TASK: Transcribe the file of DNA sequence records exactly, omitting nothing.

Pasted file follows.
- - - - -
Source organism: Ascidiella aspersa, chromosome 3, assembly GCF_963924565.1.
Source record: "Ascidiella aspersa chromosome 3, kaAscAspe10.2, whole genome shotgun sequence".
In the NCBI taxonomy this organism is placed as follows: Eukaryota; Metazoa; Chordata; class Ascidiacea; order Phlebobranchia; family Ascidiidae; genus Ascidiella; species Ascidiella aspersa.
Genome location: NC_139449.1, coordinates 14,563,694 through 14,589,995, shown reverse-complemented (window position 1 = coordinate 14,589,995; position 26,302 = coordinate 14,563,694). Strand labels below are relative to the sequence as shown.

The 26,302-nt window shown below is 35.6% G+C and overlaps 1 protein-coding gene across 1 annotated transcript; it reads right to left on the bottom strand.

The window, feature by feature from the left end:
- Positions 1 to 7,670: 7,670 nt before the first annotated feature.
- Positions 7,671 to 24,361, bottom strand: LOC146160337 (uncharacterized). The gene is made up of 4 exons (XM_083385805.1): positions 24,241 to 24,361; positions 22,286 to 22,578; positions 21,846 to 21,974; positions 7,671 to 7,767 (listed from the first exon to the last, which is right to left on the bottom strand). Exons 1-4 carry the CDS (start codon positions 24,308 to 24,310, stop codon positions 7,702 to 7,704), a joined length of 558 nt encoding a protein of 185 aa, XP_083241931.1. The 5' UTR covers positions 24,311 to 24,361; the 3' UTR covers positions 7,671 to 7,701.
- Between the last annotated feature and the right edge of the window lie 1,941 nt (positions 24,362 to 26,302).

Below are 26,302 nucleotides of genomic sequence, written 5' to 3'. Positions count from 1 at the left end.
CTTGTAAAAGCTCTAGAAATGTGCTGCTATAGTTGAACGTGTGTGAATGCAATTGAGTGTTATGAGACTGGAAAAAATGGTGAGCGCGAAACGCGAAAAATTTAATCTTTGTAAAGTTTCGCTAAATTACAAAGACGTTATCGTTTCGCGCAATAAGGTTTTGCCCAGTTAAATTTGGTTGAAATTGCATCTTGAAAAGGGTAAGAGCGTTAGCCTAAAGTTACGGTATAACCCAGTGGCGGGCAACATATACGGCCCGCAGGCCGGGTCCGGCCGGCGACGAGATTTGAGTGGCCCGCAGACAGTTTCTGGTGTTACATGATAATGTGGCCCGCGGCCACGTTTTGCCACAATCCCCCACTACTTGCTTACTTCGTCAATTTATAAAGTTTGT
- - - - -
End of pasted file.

Source organism: Ascidiella aspersa, chromosome 3, assembly GCF_963924565.1.
Source record: "Ascidiella aspersa chromosome 3, kaAscAspe10.2, whole genome shotgun sequence".
In the NCBI taxonomy this organism is placed as follows: Eukaryota; Metazoa; Chordata; class Ascidiacea; order Phlebobranchia; family Ascidiidae; genus Ascidiella; species Ascidiella aspersa.
Genome location: NC_139449.1, coordinates 14,563,694 through 14,589,995, shown reverse-complemented (window position 1 = coordinate 14,589,995; position 26,302 = coordinate 14,563,694). Strand labels below are relative to the sequence as shown.

The 26,302-nt window shown below is 35.6% G+C and overlaps 1 protein-coding gene across 1 annotated transcript; it reads right to left on the bottom strand.

The window, feature by feature from the left end:
- Positions 1 to 7,670: 7,670 nt before the first annotated feature.
- Positions 7,671 to 24,361, bottom strand: LOC146160337 (uncharacterized). The gene is made up of 4 exons (XM_083385805.1): positions 24,241 to 24,361; positions 22,286 to 22,578; positions 21,846 to 21,974; positions 7,671 to 7,767 (listed from the first exon to the last, which is right to left on the bottom strand). Exons 1-4 carry the CDS (start codon positions 24,308 to 24,310, stop codon positions 7,702 to 7,704), a joined length of 558 nt encoding a protein of 185 aa, XP_083241931.1. The 5' UTR covers positions 24,311 to 24,361; the 3' UTR covers positions 7,671 to 7,701.
- Between the last annotated feature and the right edge of the window lie 1,941 nt (positions 24,362 to 26,302).

Below are 26,302 nucleotides of genomic sequence, written 5' to 3'. Positions count from 1 at the left end.
CTTGTAAAAGCTCTAGAAATGTGCTGCTATAGTTGAACGTGTGTGAATGCAATTGAGTGTTATGAGACTGGAAAAAATGGTGAGCGCGAAACGCGAAAAATTTAATCTTTGTAAAGTTTCGCTAAATTACAAAGACGTTATCGTTTCGCGCAATAAGGTTTTGCCCAGTTAAATTTGGTTGAAATTGCATCTTGAAAAGGGTAAGAGCGTTAGCCTAAAGTTACGGTATAACCCAGTGGCGGGCAACATATACGGCCCGCAGGCCGGGTCCGGCCGGCGACGAGATTTGAGTGGCCCGCAGACAGTTTCTGGTGTTACATGATAATGTGGCCCGCGGCCACGTTTTGCCACAATCCCCCACTACTTGCTTACTTCGTCAATTTATAAAGTTTGT